Blog 448: The Club

It’s not often that life gives you free games.

Digital download games, sure, but… Well, if it’s free… Okay, I’ve turned down free things before — let’s add the caveat and you’re actually interested in the item on offer

PC World launched a new digital download service t’other day. Because one of my colleagues is a master of scamming free stuff, he alerted me to the fact that the first 10,000 people to register accounts got four free games. Four free games?

Yeah. Four free games, at least two of which I actually had some interest in playing! Sounds like a deal. Digital download only, but hell, they’re free (not counting the money we’ll have to fork over for breaching our monthly data allowance, mind you).

First up: The Club

I Liked Bulletstorm

So it was suggested to me that I might like The Club. Stuff about Unreal Tournament with Bulletstorm-style combos… Or presumably, Bullestorm has The Club-style combos, because this predates Bulletstorm by… some period of time.

Unlike Bulletstorm, it’s a third-person shooter tournament with no story. Apparently the playable characters have stories, but I’ve so far seen no plot exposition at all — even after lowering the difficulty and actually winning a couple of tournaments.

I’ve been pretty shit at this game so far, though. I’m not sure if my abilities have atrophied again (I haven’t played a shooter for ages) or whether it’s because the mouselook for this game is awkward and floppy. It could be smoothing or the fact that you’re pivoting around a strange offset because it’s third- and not first-person, but regardless of where I put the sensitivity meter all mouselooking just feels wrong.

Then again, this is a blatant console port and, oh yes, it’s by Sega. They don’t exactly have a history of good control schemes, at least from my experience of modern Sonic — Sonic Adventure DX  only becomes slightly less unplayable with a controller.

I almost didn't notice this bus exploding beside me. Gameplay is, by modern standards, relatively fast paced.

Round and Round We Go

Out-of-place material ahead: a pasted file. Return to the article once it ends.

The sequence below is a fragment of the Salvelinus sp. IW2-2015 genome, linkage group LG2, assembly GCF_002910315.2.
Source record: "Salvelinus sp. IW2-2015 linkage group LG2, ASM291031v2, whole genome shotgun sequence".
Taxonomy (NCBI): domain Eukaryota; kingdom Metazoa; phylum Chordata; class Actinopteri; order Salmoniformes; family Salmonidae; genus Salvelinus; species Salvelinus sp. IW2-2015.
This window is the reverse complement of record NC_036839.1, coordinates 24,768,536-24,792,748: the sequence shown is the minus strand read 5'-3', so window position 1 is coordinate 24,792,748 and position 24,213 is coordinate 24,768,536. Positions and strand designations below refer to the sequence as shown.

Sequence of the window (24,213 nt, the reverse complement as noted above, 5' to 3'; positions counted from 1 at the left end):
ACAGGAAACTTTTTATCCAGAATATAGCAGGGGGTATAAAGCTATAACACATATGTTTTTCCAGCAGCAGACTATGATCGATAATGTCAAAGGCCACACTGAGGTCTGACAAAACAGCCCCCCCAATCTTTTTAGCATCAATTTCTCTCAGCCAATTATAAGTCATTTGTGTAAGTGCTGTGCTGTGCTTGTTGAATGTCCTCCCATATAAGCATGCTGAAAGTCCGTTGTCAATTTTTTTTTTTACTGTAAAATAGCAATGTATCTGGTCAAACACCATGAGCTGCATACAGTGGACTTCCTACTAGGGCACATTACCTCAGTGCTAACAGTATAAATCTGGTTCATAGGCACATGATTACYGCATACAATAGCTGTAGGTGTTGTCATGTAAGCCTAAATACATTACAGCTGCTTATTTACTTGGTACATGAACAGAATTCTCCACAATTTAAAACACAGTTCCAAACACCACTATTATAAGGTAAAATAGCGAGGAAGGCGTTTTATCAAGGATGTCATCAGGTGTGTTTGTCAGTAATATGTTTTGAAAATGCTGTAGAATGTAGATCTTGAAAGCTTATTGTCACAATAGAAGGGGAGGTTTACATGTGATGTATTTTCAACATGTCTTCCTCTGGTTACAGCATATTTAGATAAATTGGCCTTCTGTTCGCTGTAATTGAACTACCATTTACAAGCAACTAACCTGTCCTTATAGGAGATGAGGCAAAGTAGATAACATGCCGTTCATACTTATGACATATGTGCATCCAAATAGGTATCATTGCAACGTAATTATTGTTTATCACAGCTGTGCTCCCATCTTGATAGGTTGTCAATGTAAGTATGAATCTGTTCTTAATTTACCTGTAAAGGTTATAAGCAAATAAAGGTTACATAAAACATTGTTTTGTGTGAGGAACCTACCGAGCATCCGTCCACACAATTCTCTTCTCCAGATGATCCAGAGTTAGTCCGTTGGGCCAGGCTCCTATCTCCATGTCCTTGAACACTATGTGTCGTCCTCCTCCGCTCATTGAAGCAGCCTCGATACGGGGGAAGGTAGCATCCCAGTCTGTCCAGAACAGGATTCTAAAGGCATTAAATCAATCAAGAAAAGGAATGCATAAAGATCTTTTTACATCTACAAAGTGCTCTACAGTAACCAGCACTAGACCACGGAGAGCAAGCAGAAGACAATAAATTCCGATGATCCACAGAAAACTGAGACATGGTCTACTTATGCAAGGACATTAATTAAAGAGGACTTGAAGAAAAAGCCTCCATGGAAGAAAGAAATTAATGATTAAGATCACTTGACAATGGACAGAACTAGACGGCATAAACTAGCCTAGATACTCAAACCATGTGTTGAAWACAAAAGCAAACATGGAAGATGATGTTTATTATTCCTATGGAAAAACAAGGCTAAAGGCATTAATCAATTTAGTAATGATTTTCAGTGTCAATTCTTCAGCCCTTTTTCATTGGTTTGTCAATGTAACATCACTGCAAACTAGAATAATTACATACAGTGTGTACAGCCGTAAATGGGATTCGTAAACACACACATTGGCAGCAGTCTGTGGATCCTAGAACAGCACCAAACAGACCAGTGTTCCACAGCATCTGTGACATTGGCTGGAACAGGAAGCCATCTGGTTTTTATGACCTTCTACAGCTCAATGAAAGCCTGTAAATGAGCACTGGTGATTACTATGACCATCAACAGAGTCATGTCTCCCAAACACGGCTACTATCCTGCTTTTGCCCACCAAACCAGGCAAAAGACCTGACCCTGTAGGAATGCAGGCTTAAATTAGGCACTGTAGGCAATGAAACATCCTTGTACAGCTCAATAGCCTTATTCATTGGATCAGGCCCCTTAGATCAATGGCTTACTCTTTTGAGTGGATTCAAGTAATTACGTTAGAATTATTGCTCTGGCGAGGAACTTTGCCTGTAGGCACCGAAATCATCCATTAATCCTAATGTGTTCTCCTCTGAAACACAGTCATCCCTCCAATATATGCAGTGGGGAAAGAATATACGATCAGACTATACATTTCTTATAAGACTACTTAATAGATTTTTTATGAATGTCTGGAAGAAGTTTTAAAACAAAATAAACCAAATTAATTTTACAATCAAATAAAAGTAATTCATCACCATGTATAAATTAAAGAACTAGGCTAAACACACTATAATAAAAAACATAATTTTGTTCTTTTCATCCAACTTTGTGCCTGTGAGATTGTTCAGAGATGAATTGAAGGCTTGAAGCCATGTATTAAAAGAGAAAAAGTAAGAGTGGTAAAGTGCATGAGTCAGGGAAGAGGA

There are eight tournaments in eight different locations. Each tournament is a series of rounds, and you get points for where you come in the leaderboard against the characters you are not playing.

There seems to be a very large disparity between difficulty levels — on “Casual” mode, the others have easily-beaten scores tending to sit in the tens of thousands, whereas on “Reckless”, the normal mode that is one step up from beginner, they stray into the hundreds of thousands. Not to mention the general difficulty of the maps going up on top of that.

Some of the tournament locales are quite nice.

Combo Combo Combo Combo Combo

The game is driven by a kill-combo system. You get more points for killing in quick succession — but unlike UTs system where there is a limit at Monster Kill (and the combos are just for fun), the combo just keeps on growing and growing forever… Assuming you can keep killing people. Even if the timer runs out, your combo level just drains down, so you can still rescue some of it. It’s more about sustaining the combo than catching every other player in a Redeemer blast.

Additional points can also be gained by the usual head-shots (and even more for headshotting at a long distance), plus fun stuff like rolling and then killing. And shooting little signs with skulls on them. So far nothing for tearing people up by the medium of explosive barrel, mind you.

Though raw time-limits are only present for about half of the missions, you want to keep moving to avoid your combo ticking down.


I don’t have much to say about this game because I don’t really feel compelled to play it. The concept of tournament games based around points-whoring is one close to my heart — it was in the RDZArena, I put a scoreboard in This Wreckage and there will be one in Project Y4. The concept of seemingly plotless tournament games still works — I play through Unreal Tournament and still get that burning urge to keep playing (then again, UT is slathered in lore and micro-character-plots, and UT3 has… a… story…).

I don’t feel any of that compulsion with The Club. Each character claims to have a back-story. The blurb claims that these back-stories are explored somehow. But as noted above, I have seen absolutely zero evidence of it — and without any particularly compelling gameplay to take up the story-slack, we are left with a rather lacklustre offering.

The concept is there. Points, points for style and combos, tournament format — yes, these are excellent base elements.

But honestly? Just get Bullestorm. The Club doesn’t quite cut the mustard.

And you tell me...

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